Visit to Seaford

Last Saturday I took a day trip out to Seaford, a small-ish town to the east of Brighton. It takes half an hour on the train to get there. The weather that day was: cloudless blue sky, just very warm, seriously, not a cloud in sight. I was very warm the whole time and, having forgotten sunscreen, I was a bit concerned that I’d get tanned. (I really don’t like getting tanned).

Seaford’s nice, just quite calm, maybe with the exception of the main shopping streets which can get quite busy, probably more so at the weekend. There was also a bi-weekly street market where I chatted to some woman who was selling handmade soap. We had a good chat about how mass-produced soap strips you of the “good stuff” while natural soap leaves the “good stuff” on your skin, keeping it healthier and moisturised. At least that’s what she said. I honestly don’t know, I’m certainly not an authority on skincare or cosmetic chemistry.

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After hanging out at the beach for a while I made the great decision to visit Seaford Museum. Entry’s only £2.50 (or less if you’re concessions) and there is a HUGE AMOUNT of stuff to see in the basement. It’s all old stuff, like cameras, TVs, radios, typing machines, computers, vinyl players, washing machines, sewing machines… one of my favourite items on display were a Canadian “ice box” (like a fridge) from the late 19th century, I think, and the “bathing machine”. The bathing machine was a wooden cart that you would reel down the beach and into the sea and then you’d bathe in there. The purpose was that no one could see you bathing. Of course now it’s not in use, otherwise the swimsuit industry would be dead (why would you care to buy the cutest swimsuit if no one can see you? would you wear one at all?).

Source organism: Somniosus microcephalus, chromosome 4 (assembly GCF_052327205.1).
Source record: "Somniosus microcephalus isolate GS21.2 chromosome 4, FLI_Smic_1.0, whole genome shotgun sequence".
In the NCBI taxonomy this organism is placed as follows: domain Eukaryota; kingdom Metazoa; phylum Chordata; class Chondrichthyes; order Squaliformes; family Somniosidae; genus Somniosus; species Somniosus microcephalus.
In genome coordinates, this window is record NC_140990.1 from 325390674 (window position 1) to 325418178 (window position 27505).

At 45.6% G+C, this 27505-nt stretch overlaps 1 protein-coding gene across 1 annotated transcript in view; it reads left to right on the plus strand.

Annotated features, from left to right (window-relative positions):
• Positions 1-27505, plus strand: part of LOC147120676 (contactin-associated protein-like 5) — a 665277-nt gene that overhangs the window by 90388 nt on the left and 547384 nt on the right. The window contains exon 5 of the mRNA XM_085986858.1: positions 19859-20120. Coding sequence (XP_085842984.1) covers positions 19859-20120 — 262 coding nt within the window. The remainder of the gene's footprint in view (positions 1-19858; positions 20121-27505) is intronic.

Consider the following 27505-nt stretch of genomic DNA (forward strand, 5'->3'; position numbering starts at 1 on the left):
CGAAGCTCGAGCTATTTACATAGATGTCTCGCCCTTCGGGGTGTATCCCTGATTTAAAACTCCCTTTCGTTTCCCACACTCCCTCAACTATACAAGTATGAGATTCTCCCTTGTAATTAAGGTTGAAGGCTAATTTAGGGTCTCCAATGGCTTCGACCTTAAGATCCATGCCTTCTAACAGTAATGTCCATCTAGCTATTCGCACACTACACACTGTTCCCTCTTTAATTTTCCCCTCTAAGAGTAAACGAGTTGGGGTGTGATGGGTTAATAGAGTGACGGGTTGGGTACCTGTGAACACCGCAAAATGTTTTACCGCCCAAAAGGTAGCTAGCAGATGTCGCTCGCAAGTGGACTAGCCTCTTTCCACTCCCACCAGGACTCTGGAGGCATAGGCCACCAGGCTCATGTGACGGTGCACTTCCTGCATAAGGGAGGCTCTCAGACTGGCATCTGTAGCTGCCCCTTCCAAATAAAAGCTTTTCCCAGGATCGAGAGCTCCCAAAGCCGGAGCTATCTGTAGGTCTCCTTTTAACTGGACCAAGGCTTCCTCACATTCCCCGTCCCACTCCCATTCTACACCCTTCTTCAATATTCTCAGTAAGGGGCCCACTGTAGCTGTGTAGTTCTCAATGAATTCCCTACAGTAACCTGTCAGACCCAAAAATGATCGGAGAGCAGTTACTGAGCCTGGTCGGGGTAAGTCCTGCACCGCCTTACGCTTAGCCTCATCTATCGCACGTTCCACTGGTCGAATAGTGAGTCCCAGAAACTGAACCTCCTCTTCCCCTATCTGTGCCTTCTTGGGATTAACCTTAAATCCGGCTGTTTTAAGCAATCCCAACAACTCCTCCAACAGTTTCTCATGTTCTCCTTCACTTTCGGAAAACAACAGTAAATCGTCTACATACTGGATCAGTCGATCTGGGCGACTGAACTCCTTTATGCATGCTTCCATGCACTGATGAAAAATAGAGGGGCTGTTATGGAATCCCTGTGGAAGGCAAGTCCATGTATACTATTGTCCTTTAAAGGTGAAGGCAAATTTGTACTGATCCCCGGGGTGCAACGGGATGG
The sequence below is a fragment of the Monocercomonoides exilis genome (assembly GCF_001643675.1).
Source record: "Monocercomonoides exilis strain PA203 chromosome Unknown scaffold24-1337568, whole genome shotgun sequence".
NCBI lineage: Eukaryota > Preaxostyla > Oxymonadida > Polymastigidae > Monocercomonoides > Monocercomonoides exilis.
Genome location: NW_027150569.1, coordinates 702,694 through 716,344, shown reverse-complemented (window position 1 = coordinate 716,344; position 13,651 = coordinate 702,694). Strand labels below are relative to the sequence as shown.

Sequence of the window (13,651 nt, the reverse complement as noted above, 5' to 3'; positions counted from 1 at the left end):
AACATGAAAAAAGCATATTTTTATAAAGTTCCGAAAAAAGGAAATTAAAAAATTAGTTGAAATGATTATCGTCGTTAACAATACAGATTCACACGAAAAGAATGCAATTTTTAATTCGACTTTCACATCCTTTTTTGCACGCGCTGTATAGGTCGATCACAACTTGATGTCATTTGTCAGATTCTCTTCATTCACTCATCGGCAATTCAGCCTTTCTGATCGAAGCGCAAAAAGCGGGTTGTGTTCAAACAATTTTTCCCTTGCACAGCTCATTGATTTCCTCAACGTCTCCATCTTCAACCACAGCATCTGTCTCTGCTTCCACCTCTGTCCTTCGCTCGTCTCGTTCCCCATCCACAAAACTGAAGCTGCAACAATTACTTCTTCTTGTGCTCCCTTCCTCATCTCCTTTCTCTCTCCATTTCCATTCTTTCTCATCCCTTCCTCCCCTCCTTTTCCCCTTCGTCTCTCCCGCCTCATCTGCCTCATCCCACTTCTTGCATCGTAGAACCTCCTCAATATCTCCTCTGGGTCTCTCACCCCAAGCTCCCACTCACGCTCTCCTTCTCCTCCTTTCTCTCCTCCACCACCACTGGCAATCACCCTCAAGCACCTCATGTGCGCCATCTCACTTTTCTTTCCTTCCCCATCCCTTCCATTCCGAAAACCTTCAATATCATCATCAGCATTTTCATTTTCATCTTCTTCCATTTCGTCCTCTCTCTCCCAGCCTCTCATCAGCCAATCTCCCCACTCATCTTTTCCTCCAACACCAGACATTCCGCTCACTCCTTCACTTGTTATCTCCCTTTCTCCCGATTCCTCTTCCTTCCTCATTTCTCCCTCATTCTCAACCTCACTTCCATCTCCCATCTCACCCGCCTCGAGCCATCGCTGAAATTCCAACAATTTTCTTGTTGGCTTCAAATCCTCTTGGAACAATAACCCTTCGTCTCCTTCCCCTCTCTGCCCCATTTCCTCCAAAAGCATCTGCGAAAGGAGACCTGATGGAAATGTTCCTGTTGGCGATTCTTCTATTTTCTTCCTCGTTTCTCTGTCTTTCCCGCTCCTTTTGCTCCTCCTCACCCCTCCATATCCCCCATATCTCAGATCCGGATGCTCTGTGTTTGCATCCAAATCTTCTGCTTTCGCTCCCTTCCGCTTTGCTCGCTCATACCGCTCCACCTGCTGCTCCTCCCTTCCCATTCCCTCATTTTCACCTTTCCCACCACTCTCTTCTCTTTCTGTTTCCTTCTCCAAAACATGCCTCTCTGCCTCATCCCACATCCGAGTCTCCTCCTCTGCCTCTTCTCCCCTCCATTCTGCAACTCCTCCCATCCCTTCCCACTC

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I also really enjoyed looking at the old music equipment, and playing with the slate boards that kids used in school in the 19th century. You can simply use a slate pen to write on the slate board and then use your finger to write everything off. Suddenly that scene with Anne and Gilbert where she slams the slate over his head makes sense.

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Now, I thought that the little “timelines” for things like washing machines and toasters were probably a bit euro-, if not British-centric. They must be. Aren’t they? Don’t you think?

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I also finally managed to find a mug that I’d like to keep with myself this year. It’s clear glass and it was £1 in a nice Oxfam shop in the Seaford high street. The lady that worked there was very talkative. If she wasn’t, I wouldn’t have bought it. She also wrapped the mug in brown paper which I appreciated – it meant I’d carry it home safely.

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The beach is just as rocky in Seaford as it is in Brighton. Some people were swimming in the sea. It made me jealous.

Oh, and yeah, I did see the Seven Sisters. You might get some photos later.

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Published by kotersey

Graduated from geography (University of Edinburgh), now student of history of design and material culture at the University of Brighton. Probably drinking iced coffee and thinking about buildings/computer games.

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